Elon University - Phi Psi Cli Yearbook (Elon, NC)

 - Class of 1936

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Elon University - Phi Psi Cli Yearbook (Elon, NC) online yearbook collection, 1936 Edition, Cover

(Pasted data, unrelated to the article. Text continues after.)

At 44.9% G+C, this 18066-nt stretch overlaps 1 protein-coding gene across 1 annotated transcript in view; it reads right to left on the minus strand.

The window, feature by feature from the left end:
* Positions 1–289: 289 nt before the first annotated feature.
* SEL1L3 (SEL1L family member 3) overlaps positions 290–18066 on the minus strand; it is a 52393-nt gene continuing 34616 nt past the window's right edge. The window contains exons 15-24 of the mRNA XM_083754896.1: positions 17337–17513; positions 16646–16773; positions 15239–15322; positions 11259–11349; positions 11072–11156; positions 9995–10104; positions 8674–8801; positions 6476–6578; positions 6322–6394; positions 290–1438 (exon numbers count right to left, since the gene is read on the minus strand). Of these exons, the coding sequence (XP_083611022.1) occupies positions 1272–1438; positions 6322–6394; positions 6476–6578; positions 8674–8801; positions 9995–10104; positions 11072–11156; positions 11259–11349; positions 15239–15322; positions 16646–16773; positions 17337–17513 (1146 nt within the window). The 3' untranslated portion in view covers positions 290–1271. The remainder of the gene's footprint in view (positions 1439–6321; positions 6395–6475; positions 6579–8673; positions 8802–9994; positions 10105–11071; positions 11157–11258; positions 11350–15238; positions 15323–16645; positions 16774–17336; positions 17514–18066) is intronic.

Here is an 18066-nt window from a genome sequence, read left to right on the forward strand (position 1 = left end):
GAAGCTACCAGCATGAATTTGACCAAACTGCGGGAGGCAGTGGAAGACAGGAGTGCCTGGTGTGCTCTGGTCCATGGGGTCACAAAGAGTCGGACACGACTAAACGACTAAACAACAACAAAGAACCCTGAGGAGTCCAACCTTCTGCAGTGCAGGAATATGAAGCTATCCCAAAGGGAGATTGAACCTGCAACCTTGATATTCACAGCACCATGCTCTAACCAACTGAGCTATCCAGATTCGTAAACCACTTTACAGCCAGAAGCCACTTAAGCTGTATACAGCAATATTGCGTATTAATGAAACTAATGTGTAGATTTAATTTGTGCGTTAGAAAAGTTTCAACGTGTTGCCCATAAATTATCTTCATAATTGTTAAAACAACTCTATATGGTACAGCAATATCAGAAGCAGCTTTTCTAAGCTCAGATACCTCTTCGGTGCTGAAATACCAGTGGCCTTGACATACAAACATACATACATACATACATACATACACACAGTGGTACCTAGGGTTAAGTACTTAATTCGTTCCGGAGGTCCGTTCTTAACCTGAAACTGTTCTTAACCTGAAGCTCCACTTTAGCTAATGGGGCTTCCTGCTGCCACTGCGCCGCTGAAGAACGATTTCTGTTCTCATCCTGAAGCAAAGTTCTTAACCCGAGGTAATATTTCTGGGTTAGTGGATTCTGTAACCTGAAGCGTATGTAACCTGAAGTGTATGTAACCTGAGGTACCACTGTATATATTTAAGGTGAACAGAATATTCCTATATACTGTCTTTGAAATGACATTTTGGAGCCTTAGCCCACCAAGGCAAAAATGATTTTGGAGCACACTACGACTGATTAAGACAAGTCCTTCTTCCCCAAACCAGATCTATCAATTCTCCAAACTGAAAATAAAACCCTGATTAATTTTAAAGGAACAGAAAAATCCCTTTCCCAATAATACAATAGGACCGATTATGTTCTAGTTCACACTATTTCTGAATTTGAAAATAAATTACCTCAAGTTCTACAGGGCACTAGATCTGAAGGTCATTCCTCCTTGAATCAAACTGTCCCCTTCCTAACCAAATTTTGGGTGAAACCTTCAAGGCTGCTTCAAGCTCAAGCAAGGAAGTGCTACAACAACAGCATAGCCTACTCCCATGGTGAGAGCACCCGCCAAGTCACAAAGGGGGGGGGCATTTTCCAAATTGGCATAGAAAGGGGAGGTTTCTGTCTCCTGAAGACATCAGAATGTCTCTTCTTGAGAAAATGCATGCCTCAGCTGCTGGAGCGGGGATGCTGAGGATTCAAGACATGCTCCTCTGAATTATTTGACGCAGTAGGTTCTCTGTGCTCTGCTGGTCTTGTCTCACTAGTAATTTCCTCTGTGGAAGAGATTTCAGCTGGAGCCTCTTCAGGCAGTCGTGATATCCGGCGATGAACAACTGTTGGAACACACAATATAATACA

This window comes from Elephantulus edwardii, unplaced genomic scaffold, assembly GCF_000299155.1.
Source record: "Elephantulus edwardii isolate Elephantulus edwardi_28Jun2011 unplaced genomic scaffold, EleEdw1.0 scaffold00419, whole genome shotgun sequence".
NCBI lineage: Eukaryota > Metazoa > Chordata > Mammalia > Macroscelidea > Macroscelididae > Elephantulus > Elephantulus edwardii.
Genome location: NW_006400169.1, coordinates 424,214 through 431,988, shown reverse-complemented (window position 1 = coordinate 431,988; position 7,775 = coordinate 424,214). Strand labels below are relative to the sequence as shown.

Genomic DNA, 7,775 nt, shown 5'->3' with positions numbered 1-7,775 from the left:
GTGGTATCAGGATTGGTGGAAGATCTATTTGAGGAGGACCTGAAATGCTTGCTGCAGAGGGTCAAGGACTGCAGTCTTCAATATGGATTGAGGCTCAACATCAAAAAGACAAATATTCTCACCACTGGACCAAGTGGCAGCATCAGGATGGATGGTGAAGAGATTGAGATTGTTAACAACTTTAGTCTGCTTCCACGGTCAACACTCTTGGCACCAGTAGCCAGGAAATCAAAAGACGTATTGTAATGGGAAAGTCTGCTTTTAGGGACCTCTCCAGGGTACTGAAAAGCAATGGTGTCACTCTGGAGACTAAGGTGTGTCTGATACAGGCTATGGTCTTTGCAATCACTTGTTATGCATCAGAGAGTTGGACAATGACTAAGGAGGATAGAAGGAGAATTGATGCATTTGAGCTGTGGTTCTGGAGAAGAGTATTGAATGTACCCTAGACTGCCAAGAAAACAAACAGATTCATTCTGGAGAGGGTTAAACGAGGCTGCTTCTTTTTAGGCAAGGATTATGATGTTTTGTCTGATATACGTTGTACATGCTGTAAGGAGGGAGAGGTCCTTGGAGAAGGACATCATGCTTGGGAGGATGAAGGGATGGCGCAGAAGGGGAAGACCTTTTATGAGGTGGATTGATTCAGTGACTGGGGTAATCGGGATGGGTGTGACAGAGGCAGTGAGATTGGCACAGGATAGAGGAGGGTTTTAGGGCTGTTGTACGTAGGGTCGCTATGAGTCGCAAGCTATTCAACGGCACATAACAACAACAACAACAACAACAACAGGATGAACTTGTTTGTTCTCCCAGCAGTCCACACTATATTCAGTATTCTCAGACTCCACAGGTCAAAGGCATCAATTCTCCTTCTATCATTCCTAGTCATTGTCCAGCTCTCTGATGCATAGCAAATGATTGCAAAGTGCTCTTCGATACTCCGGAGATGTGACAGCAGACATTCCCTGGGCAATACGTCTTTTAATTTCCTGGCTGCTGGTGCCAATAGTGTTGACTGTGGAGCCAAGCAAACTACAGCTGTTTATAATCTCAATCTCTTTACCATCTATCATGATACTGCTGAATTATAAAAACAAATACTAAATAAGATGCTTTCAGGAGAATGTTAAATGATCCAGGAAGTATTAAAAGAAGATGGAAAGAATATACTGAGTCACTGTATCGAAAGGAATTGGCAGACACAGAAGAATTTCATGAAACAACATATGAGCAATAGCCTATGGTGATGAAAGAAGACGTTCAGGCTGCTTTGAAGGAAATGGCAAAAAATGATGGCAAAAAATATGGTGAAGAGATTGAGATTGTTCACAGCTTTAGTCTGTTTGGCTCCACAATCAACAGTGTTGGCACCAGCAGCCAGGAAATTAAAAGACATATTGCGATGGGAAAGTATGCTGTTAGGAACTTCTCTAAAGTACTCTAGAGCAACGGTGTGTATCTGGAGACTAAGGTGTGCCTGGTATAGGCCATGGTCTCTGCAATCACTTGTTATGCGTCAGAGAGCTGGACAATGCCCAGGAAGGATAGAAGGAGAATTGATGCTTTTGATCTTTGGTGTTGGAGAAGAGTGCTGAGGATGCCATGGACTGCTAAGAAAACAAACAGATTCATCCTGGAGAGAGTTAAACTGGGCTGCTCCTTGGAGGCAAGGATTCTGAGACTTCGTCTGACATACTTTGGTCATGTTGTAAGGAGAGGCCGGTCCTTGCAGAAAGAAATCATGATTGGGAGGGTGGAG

Cover



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Text from Pages 1 - 148 of the 1936 volume: